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erinbowman

Erin Bowman

Coffee addict, type nerd, Harry Potter enthusiast. I also write books for teens. Taken is out now, and Frozen releases 4/15/14.

Currently reading

On Writing
Stephen King
The Dream Thieves
Maggie Stiefvater
In Time (The Darkest Minds, #1.5)
Alexandra Bracken
Rebel Heart - Moira Young Where do I even begin with Moira Young’s REBEL HEART? I loved the first book in this series (BLOOD RED ROAD), and while I didn’t think it possible, I might love REBEL HEART even more. Jack is bringing bad news to an old friend while Saba is heading west for Big Water along with her sister, Emmi, and recently rescued brother, Lugh. Jack plans to join them as soon as possible, but the Tonton are still roaming the land and are as ruthless as ever under their new commander. Things get complicated for both parties; and Saba, after hearing ugly rumors about Jack, must decide how willing she is to blindly follow her heart.

So what made me love this more than BRR? It was the same, and yet different. The stakes felt higher, even when the first half of the novel was much slower. Lugh is an ass; he’s clearing suffering from whatever happened to him during the course of his kidnapping, but he refuses to share that burden with anyone. Saba is plagued by odd visions amidst the desert landscape. Emmi has grown and matured, but is still the endearing sister I remember. But the writing! It was stunning and atmospheric. The dust and dirt and grime and heat of this near water-less world has never felt more real. And no one ever felt safe. Even with the clipped, barren dialect, I felt fear as clearly as I imagine the characters did. Above all, I respect Young for letting her characters make mistakes. Saba makes some pretty rotten choices in this novel, and yet I still rooted for, still sympathized for her. I believe it is the faults in her character, her decisions to react first and think later that make her feel so real and so terribly human. In fact, most characters in this novel are a muddled shade of gray and I love that about them. They are a blend of friends, family, couples, strangers. It doesn’t matter. They’re just trying to find their piece of happiness in an extremely dreary world. And Young brings them all to life–even the secondary characters that don’t say more than a half-dozen things throughout the novel. They all feel real and so I can’t help but root for them and cry with them and stress over their safety. I am SO EXCITED for the final book in this series.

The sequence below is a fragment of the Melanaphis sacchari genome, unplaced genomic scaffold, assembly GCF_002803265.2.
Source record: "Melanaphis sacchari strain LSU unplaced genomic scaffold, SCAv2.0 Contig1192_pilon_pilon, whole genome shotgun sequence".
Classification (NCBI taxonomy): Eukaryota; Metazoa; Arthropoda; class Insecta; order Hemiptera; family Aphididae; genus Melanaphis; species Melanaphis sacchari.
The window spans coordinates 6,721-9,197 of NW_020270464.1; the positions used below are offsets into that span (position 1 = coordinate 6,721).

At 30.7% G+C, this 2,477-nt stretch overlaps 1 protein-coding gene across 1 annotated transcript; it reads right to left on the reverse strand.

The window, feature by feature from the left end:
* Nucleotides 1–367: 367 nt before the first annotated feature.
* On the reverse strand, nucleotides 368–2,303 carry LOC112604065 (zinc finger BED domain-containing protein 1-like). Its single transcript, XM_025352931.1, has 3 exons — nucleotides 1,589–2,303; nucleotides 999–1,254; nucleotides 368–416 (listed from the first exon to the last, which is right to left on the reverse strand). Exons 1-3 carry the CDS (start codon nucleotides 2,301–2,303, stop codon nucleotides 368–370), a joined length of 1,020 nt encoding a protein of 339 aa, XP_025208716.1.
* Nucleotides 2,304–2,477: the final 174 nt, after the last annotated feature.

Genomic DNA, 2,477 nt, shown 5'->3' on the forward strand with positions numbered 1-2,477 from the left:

Originally posted here.